JC / Railbird

Sports

Data Points

Marketing horse racing through its rich data is on the agenda for the 2013 UA-RTIP Symposium on Racing and Gaming:

New Ways to Look at Numbers
Sports fans are traditionally a group of people who have an insatiable hunger for facts, figures and statistics. Racing is a sport that is data rich but that attribute hasn’t been marketed. Panelists look at new data that could be presented to the racing audience, new ways to present the information we currently provide as well as how all of it can be used to attract new customers and increase the frequency of current players.

It’s also the subject of Thorotrends’ call to “release the data,” which I hope the Symposium data panelists will read before they arrive in Arizona, along with everything Superterrific has gathered on the issue of freeing racing data from paywalls and PDFs in her latest on Exacta-mundo.

Making data more available can only help attract more horseplayers. I’ve believed so for as long as I’ve been a racing fan, and have only been confirmed in that belief watching other sports move ahead with data, whether in creating APIs, building it into mobile apps, supporting hackathons, or holding events such as Major League Baseball’s Bases Coded, in which teams competed “to create the next great interactive media product for baseball fans.”

Note, I’m not advocating that past performances and other handicapping products should be free, or that Equibase should release all the data it collects via an API without restrictions, although I do think it should release the majority of its data and without a significant lag. (Just as full charts can be downloaded within a hour of a race, so should race data.)

If you’re wondering what free(er) data might look like in racing, consider the models that already exist, ranging from MLB’s minimalist Gameday API to ESPN’s robust developer center. Imagine if Equibase created something similar to ESPN, which opens its data feeds to users for non-commercial applications with some usage restrictions (such as limiting the number of API calls within a set period) — as Thorotrends writes, the majority of racing fans would continue to use data as they always have, but there would be a small group who would hack and experiment. It would make racing feel less stagnant and less mysterious, leading to more fans and more wagering.

Market the data, certainly, just free the data first.

10/14/13 Update: Yes! From Dana Byerly, here’s a real-world example of how a horse racing API could be used.

Painful Perfection

Brian Zipse asks why Blind Luck gets a pass that Rachel Alexandra didn’t:

I understand that Rachel was held to a higher standard, as the reigning Horse of the Year, but to what end? Have we become so expecting of perfection of our stars, that they simply can not live up to them. Do we not allow ourselves to fully enjoy the special ones, because of these expectations?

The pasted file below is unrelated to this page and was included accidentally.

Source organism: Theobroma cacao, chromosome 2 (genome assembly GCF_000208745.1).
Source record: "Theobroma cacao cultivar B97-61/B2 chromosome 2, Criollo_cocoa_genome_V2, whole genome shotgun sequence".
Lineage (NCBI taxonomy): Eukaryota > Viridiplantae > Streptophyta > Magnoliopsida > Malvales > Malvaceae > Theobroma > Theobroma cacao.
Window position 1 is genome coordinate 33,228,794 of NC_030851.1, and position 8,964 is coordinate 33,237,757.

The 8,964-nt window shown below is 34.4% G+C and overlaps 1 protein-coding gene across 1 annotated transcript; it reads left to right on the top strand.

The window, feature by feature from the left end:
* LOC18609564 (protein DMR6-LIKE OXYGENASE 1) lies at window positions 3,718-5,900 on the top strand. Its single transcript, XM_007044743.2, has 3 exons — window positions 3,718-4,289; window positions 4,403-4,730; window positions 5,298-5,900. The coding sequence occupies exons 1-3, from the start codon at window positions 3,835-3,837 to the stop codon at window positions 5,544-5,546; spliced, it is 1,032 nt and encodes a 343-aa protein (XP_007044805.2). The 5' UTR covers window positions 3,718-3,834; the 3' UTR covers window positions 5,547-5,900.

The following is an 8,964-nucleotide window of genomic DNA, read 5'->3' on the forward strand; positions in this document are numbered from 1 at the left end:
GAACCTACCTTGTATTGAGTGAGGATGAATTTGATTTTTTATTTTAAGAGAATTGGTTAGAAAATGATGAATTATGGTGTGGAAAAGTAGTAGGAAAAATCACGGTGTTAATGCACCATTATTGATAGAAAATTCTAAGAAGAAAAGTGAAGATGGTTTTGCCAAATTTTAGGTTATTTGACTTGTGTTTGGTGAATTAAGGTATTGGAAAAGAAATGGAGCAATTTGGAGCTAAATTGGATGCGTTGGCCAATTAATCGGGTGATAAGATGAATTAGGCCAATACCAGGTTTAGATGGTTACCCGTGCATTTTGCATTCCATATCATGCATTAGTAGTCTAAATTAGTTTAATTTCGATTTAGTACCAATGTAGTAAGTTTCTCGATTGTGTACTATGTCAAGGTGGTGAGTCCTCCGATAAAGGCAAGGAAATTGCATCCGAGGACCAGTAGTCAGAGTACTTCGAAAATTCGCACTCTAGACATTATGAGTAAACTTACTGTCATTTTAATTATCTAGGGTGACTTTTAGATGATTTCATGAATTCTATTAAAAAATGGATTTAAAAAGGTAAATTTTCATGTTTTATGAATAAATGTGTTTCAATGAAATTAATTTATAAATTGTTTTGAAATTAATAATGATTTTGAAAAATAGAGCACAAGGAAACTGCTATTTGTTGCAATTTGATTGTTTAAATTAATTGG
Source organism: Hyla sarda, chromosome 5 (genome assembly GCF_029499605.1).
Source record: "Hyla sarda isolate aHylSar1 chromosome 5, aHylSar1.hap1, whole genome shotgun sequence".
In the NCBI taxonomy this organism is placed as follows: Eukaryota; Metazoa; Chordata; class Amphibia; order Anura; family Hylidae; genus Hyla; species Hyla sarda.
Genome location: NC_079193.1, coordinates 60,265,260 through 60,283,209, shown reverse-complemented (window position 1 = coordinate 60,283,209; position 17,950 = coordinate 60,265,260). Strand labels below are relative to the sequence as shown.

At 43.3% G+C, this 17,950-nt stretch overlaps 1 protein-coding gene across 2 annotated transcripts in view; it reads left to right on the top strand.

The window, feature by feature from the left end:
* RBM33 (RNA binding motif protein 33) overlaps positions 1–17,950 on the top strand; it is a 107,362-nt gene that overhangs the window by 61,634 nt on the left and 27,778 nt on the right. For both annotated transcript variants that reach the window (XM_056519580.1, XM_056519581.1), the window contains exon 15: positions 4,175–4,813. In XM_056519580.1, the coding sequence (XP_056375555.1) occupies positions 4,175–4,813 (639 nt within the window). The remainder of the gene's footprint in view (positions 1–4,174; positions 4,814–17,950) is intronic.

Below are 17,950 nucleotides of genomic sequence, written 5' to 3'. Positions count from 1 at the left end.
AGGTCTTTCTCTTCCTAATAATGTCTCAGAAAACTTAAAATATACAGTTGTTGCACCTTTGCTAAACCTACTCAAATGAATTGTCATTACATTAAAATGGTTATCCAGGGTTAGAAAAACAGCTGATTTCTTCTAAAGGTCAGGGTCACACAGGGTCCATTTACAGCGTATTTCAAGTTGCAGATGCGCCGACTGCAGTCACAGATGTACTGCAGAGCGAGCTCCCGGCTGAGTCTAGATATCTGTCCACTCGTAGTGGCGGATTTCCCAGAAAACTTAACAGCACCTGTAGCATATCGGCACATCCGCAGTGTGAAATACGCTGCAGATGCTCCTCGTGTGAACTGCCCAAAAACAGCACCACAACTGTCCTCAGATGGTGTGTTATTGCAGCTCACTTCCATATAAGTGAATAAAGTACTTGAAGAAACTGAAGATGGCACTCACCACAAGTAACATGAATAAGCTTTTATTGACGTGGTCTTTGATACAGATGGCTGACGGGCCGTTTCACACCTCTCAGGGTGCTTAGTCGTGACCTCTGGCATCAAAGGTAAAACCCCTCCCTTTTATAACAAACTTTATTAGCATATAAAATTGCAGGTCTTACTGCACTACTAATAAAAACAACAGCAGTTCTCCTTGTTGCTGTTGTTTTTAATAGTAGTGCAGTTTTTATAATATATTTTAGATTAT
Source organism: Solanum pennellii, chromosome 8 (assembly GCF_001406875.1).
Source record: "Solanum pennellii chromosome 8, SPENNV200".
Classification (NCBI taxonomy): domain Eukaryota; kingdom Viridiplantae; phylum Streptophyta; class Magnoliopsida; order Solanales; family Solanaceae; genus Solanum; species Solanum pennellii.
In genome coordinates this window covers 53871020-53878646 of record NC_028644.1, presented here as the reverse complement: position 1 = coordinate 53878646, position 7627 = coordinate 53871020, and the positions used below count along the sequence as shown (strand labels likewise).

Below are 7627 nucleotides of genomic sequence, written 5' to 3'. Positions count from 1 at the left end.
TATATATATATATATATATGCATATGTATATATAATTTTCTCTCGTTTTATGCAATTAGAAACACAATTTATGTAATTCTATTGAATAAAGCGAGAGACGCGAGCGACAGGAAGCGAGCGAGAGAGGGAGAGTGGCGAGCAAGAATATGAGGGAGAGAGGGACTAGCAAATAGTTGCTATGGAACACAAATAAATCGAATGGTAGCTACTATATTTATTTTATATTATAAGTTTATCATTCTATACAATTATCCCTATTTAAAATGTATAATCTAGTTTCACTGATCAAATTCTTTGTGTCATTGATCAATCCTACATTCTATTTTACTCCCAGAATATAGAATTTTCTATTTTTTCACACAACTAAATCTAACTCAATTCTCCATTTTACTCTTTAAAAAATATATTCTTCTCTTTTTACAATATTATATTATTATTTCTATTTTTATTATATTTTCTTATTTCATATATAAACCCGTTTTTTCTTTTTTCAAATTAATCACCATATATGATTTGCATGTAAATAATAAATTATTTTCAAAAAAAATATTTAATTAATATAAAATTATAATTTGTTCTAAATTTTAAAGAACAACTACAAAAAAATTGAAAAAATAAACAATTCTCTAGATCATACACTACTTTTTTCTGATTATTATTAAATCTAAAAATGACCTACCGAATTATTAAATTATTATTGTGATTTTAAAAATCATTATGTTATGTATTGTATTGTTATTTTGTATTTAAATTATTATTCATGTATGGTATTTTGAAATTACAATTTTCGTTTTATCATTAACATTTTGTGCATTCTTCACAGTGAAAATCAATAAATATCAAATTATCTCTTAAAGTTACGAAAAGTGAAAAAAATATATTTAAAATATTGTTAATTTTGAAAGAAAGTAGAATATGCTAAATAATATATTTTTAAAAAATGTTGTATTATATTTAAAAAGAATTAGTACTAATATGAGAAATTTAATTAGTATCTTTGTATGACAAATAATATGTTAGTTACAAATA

Simply, yes.

There’s something about repeated brilliance that inspires a fear of loss (a fear not specific to racing). It’s sentimental. We can’t stand to lose the magic.

This Is Her Town

Look up, Angelenos:

Zenyatta billboard

It’s official: Zenyatta is a crossover sports star.”

She really has ascended to another level, hasn’t she? It’s kind of fun. There’s a bit of an old time feel about Zenyatta’s super stardom, as well as trainer John Shirreffs’ reason for keeping the mare in California:

“We have to ship across the Rockies. It’s so much different out here than going up and down the East Coast.”

Well, maybe Zenyatta doesn’t like turbulence.

Instead of shipping east, she’ll go for a third consecutive win in the Vanity Handicap at Hollywood Park next month. “Are they kidding?” Not at all. She’s a hometown girl; if you’re in the neighborhood, celebrate with a bobblehead.

Links for 2010-03-11

Baseball Advances

… in online video this opening day:

While TV networks are still figuring out the best way to put last night’s sitcom online, MLB is about to stream a season of more than 2,000 live games in hi-definition with more features than any cable box.

Beyond pausing and rewinding live games as you can with a DVR, subscribers can watch up to four games at a time with “mosaic” picture-in-picture; select different audio channels, including synced-up radio commentary streams; and follow their favorite players (or fantasy team) as they play their games, including live video peeks.

I’m so envious. And high-quality, feature-rich streaming online video isn’t even all baseball fans can look forward to this season. According to MLB Advanced Media CEO Bob Bowman, MLB’s super At Bat iPhone app, which I’ve gushed about before, could gain live video streams this summer. “We would love to do live games on the iPhone,” Bowman told Silicon Alley Insider. “I think people would watch. A whole game? Probably not. But ten minutes?”

What other live sporting event might people watch for ten minutes or five on a mobile device? Maybe … a horse race?

Building the infrastructure to deliver such products, though, seems beyond the industry at this point. MLBAM began in 2000 with $75 million pooled by 30 clubs; in 2007, it brought in $450 million. (Proving, at least in one case, it’s possible to make money from content online.) It would take an unprecedented level of cooperation and investment from within racing to pull off a similar (if smaller-scaled accomplishment). Considering the difficulty the various factions and entities have had coming together to do something truly important, I expect no ambitious tech initiatives launching in the near future.

(Thanks for the Insider link alert, Pull the Pocket.)